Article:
By T. D. Thornton
Linda Rice had her training license immediately revoked for a period of “no less than three years” and was fined $50,000 May 17 when New York State Gaming Commission (NYSGC) members voted 5-0 to agree with a hearing officer that Rice's years-long pattern of seeking and obtaining confidential pre-entry information from New York Racing Association (NYRA) racing office workers was “intentional, serious and extensive, and that her actions constituted improper and corrupt conduct…inconsistent with and detrimental to the best interests of horse racing.”
Rice had testified during eight days of NYSGC hearings late in 2020 that she had handed over cash gifts amounting to thousands of dollars at a time to NYRA racing office employees between 2011 and 2015.
But the veteran conditioner, who has been training since 1987 and owns seven NYRA training titles, also testified that she did not expect any special favors in return for that money, and that any entry-related information she did receive from NYRA employees was a type of disclosure that was routinely divulged to other trainers.
In most racing jurisdictions, telling trainers which other horses have been entered or are considering a particular race is a clear rules violation, because it affords a trainer an advantage over others who enter horses without knowledge of the caliber of competition.
But in practice, one could make the case that some form of tipping-off to trainers exists to various degrees in racing offices all across America, particularly in the current era of races routinely needing to be “hustled” to fill because of a thin nationwide horse population.
Within that realm of rules-bending there are numerous gray-area distinctions, ranging from the relatively innocuous encouragement of trainers to enter into what is considered an easy spot all the way up to trainers proactively and sometimes predatorially seeking a steady stream of inside info and paying handsomely to receive it.
TDN left email and phone messages for Rice and her attorney Monday seeking comment and to find out if a court appeal is in the works. Neither replied prior to deadline for this story.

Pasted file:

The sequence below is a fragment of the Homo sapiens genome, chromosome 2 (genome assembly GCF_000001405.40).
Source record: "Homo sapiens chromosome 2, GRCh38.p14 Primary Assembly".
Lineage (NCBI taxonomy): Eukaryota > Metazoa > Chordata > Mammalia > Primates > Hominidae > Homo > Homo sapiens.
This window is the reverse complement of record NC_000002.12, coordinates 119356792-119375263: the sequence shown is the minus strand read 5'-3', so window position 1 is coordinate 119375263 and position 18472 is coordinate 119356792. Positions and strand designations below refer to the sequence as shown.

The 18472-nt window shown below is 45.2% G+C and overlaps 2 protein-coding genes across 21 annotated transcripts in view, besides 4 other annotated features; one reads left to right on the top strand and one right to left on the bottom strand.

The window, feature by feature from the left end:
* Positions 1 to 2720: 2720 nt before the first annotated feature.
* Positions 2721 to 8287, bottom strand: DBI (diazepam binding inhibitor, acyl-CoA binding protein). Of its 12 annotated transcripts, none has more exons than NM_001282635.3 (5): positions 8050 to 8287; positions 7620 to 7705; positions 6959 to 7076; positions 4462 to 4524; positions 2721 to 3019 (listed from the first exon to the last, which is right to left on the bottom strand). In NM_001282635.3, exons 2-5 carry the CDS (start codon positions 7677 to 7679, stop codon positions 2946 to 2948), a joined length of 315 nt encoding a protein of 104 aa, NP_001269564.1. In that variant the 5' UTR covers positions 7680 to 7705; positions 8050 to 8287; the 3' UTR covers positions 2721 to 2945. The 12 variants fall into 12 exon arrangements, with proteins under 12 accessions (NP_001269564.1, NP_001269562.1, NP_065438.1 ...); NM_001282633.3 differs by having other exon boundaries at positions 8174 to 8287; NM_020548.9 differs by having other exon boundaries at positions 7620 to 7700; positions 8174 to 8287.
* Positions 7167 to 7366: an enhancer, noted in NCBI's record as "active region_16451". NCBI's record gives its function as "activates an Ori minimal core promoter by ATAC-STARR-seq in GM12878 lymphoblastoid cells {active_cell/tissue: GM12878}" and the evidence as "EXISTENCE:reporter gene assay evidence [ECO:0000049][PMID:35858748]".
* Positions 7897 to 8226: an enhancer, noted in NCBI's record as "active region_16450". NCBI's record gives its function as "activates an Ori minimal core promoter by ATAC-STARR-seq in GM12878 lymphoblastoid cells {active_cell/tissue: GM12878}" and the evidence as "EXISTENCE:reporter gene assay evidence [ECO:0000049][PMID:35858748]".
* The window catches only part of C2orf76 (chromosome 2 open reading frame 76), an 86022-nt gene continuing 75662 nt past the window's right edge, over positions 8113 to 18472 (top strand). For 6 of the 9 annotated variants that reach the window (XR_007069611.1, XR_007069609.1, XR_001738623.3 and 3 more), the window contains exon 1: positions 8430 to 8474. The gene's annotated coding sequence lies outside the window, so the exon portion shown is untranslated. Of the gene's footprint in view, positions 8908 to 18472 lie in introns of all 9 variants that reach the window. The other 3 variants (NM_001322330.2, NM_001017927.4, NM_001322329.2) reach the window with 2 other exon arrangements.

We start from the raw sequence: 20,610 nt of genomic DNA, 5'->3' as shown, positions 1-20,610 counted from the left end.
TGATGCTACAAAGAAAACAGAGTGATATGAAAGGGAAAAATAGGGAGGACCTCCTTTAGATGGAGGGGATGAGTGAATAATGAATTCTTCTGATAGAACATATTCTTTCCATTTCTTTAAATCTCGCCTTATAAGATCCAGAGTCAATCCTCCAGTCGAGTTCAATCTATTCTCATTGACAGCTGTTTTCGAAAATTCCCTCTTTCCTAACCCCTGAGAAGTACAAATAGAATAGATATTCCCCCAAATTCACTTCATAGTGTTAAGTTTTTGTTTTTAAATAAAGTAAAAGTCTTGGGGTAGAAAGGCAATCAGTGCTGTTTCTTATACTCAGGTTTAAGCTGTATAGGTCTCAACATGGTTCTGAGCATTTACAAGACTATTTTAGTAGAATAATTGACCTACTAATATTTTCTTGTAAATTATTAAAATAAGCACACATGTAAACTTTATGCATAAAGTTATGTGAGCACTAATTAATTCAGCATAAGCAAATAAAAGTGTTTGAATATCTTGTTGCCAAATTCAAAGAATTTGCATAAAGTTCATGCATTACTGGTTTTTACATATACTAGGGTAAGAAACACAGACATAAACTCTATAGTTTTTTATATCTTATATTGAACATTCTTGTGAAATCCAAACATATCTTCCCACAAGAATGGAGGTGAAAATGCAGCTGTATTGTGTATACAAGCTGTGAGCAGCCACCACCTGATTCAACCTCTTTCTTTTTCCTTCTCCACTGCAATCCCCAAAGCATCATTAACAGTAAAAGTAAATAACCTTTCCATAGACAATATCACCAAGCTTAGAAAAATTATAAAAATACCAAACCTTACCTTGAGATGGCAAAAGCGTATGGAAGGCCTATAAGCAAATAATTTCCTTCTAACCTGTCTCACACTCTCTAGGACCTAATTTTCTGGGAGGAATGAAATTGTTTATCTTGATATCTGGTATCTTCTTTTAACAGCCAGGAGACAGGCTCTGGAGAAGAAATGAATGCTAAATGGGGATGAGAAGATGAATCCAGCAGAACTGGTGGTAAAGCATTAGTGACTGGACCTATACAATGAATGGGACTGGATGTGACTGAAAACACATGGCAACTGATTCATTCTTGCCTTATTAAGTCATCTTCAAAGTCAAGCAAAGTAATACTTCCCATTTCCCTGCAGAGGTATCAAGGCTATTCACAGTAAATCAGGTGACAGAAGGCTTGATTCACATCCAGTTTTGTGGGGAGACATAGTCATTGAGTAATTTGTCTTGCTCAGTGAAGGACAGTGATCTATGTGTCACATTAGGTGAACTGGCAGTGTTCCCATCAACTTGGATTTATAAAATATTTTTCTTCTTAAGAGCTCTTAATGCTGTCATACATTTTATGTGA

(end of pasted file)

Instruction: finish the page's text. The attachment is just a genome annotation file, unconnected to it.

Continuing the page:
The specific accusations against Rice stemmed from a separate NYRA investigation that had been launched in 2014 when it was revealed that several NYRA racing office employees with access to The Jockey Club's InCompass entry management software had been improperly sharing login access to the system with horsemen and jockey agents. One employee was eventually fired after the scheme was uncovered and another had his license suspended for other racing-office infractions.
In early 2018, Daily Racing Form first reported that Rice allegedly made payments to NYRA officials in order to obtain knowledge–and sometimes the past performances–of rival horses likely to be entered against her trainees.
It was then nearly two years later, in November 2019, that Rice was first summoned to a NYSGC hearing on the matter to determine whether she received “regular, continual and improper access to the confidential names and other information concerning the other horses entered in races…before the entries closed and you decided to enter the horses you were training in such races or not.”
The start of that hearing was delayed during the early stages of the pandemic, so it took another full year before Rice's case finally commenced in November 2020. The proceedings stretched out over eight calendar days and included 60 evidence exhibits and testimony from 16 witnesses.
As is routine during NYSGC hearing adjudications announced at public meetings, the merits of the case were not debated Monday among commissioners, who had previously voted on the outcome after receiving the hearing officer's final report dated Apr. 13. The results of the vote were merely read into the record.
NYSGC chairman Barry Sample did underscore when reading the results of the vote to suspend and fine Rice that commission members “concurred with the penalty recommended by hearing officer [Clark Petschek] but modified the report to specifically reflect that the hearing officer found multiple violations,” which was a factor in the board fining Rice above the $25,000 per-violation penalty that is recommended in the state's racing rules.
A TDN request to the NYSGC to obtain a copy of the hearing officer's full report did not yield a response prior to deadline for this story.